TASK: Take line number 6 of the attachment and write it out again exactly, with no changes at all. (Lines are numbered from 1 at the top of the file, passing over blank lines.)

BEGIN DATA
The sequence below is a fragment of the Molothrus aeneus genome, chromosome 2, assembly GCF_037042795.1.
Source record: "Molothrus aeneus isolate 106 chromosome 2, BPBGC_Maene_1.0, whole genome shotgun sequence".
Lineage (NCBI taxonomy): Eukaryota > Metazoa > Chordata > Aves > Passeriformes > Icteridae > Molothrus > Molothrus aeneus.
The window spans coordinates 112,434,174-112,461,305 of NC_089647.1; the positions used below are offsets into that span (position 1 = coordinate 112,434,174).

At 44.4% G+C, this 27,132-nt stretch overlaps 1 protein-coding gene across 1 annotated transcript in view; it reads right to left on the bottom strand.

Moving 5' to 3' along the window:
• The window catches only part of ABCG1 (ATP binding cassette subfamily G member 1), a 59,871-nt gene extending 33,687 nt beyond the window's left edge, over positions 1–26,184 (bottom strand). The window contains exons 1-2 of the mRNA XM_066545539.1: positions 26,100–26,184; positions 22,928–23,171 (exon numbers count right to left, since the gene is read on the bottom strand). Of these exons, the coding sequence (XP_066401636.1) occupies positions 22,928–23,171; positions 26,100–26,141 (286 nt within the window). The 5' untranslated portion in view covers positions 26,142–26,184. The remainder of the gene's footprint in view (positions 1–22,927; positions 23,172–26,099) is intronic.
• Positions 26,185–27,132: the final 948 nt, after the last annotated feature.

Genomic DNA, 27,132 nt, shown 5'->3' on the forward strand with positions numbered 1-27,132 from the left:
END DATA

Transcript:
Moving 5' to 3' along the window: